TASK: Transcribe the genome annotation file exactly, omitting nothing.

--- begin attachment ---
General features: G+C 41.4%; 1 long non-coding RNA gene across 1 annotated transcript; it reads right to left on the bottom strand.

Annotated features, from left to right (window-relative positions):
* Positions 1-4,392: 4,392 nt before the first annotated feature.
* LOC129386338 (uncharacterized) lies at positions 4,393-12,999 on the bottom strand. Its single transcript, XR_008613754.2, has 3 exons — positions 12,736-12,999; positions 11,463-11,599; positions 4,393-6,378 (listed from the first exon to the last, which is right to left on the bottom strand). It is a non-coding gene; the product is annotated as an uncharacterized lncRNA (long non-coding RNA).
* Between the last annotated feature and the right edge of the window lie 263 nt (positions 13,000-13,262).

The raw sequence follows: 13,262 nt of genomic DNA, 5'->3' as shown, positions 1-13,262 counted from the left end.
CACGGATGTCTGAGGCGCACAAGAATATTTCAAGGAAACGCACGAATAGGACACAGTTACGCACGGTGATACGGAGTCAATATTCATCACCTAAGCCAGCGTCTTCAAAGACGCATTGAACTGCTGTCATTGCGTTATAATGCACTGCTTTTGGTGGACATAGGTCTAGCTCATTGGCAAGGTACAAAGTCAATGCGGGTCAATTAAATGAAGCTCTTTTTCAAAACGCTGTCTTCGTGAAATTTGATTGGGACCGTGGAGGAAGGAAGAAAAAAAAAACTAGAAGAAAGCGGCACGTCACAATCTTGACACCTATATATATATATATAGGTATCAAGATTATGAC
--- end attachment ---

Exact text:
General features: G+C 41.4%; 1 long non-coding RNA gene across 1 annotated transcript; it reads right to left on the bottom strand.

Annotated features, from left to right (window-relative positions):
* Positions 1-4,392: 4,392 nt before the first annotated feature.
* LOC129386338 (uncharacterized) lies at positions 4,393-12,999 on the bottom strand. Its single transcript, XR_008613754.2, has 3 exons — positions 12,736-12,999; positions 11,463-11,599; positions 4,393-6,378 (listed from the first exon to the last, which is right to left on the bottom strand). It is a non-coding gene; the product is annotated as an uncharacterized lncRNA (long non-coding RNA).
* Between the last annotated feature and the right edge of the window lie 263 nt (positions 13,000-13,262).

The raw sequence follows: 13,262 nt of genomic DNA, 5'->3' as shown, positions 1-13,262 counted from the left end.
CACGGATGTCTGAGGCGCACAAGAATATTTCAAGGAAACGCACGAATAGGACACAGTTACGCACGGTGATACGGAGTCAATATTCATCACCTAAGCCAGCGTCTTCAAAGACGCATTGAACTGCTGTCATTGCGTTATAATGCACTGCTTTTGGTGGACATAGGTCTAGCTCATTGGCAAGGTACAAAGTCAATGCGGGTCAATTAAATGAAGCTCTTTTTCAAAACGCTGTCTTCGTGAAATTTGATTGGGACCGTGGAGGAAGGAAGAAAAAAAAAACTAGAAGAAAGCGGCACGTCACAATCTTGACACCTATATATATATATATAGGTATCAAGATTATGAC